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Laurie Penny: Amy Winehouse never, ever let us down

Winehouse was never interested in the normal rules of female celebrity.

We live in a hard, spiteful world that gorges on gossip and outrage and tramples on talent. As the tributes pour in for Amy Winehouse, who died on 23 July at the age of 27, we should remember that throughout her short career, the young singer was bullied by the press for the same vulnerability that made her music so powerful.

Winehouse was always more than an amazing voice. Her songs are as remarkable for their emotional authenticity as they are for the raw, precocious power of her singing. Her breakthrough album, Back to Black, is one of the great records of the early 21st century, and it is sublime precisely because it is about suffering: the ugly intimacies of addiction, the untidy angst of being young and lovesick and desperately unhappy, distilled into something rich, bitter and fine.

In a music industry that seems set on a trajectory of icy, impenetrable perfection, of inoffensive singer-songwriters with cookie-cutter good looks making coffee-table records for the curtain-twitchers of Middle England, Winehouse wore her flaws as brazenly as her 13 tattoos. And she was hounded for it to the point of breakdown.

The gossip press loves nothing better than to watch a young woman fall to pieces. The tabloids scented blood long before Winehouse appeared in public with flecks of it spattered on her ballet pumps, and began to hunt her through the streets of London and New York. Her song lyrics were quoted back at her in endless dissections of her obvious distress, mocking her refusal to "go to rehab" when she eventually did just that. In 2009, she had to take out a court order to stop press photographers from camping outside her house.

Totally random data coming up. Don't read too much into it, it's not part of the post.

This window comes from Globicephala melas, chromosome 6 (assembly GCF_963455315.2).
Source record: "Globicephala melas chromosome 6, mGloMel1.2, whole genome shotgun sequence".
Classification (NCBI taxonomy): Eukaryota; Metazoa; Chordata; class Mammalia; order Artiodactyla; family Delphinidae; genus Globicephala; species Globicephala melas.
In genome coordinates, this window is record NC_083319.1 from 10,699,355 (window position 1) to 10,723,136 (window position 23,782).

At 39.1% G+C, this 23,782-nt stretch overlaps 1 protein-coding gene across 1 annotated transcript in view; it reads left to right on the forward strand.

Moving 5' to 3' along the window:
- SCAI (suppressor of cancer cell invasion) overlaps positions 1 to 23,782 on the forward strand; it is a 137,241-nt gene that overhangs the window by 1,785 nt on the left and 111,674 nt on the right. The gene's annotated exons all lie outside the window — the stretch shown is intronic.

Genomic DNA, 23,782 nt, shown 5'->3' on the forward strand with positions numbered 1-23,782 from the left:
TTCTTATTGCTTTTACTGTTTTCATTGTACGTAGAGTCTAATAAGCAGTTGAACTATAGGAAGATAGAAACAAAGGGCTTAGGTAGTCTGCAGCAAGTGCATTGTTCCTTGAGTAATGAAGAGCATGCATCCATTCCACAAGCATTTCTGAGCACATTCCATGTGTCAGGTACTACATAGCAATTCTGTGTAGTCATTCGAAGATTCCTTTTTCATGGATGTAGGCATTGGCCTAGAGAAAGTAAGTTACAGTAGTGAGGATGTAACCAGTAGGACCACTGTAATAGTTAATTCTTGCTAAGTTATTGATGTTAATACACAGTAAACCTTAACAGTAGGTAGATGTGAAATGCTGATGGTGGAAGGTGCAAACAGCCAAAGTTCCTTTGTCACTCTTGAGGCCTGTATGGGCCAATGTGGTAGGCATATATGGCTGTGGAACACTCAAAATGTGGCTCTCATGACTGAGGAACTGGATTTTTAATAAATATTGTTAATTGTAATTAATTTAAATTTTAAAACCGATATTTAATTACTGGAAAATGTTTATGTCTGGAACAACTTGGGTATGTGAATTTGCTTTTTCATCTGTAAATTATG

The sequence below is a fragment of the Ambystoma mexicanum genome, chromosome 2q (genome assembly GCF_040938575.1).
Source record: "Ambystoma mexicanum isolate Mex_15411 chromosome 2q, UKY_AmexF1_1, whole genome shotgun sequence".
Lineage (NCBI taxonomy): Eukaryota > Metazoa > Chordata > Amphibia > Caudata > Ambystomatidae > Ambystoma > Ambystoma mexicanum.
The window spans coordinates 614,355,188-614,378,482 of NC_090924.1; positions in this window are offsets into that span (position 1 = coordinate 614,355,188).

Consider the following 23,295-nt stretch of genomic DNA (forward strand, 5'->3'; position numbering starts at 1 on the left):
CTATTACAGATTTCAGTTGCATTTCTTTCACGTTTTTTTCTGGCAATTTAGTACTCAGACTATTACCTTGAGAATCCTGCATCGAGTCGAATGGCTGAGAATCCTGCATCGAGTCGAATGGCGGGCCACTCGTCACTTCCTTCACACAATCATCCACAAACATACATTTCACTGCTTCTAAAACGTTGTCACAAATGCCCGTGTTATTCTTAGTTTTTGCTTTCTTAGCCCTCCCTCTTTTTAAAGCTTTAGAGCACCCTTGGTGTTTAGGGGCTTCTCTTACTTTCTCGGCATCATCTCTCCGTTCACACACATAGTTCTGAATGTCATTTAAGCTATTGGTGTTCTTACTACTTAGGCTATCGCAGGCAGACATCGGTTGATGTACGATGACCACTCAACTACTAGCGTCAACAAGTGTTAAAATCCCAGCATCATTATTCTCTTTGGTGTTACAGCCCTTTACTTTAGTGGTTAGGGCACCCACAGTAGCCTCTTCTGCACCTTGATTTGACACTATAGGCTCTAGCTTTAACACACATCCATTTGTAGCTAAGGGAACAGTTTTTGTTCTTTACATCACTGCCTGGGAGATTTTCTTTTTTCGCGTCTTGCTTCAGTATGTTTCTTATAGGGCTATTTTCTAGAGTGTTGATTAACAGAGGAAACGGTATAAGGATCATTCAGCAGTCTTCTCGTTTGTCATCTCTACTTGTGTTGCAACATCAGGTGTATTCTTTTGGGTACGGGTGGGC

With the ethics of the tabloid press under scrutiny, it is worth asking why hacks felt the need, as the science writer Martin Robbins observed, "to pursue so aggressively and mercilessly a talented, but vulnerable, young woman". The day before the Sunday Mirror broke the news of her death, its sister paper sneered about Winehouse's appearance at a gig "like the embarrassing auntie you don't want at a family reunion". The same papers that gloated over Winehouse's deteriorating health and published grisly pictures of the car crash that was her personal life now carry solemn tributes to her achievements. The same papers that called Winehouse fat when she arrived as a fresh young talent in 2003, then gloated over her emaciated appearance as she succumbed to the pressures of fame, are saying how worried they always were about her weight.

A recurring motif of the many articles taunting Winehouse as her addictions lurched out of control was her failure to be “a good role model". Photographs of the "troubled singer" were regularly used to illustrate hand-wringing pieces about how young women everywhere were spiralling into a moral soup of loose-knickered, hard-drinking degeneracy.

Part of the joy of Winehouse as a pop phenomenon, however, was that she was never interested in the normal rules of female celebrity. When asked in 2007 why Amy Winehouse meant so much to me, I wrote that she was the only woman singer who you could never imagine releasing her own perfume - and if she did, you wouldn't want it near your pressure points any more than you'd dab yourself with Essence of Keith Richards.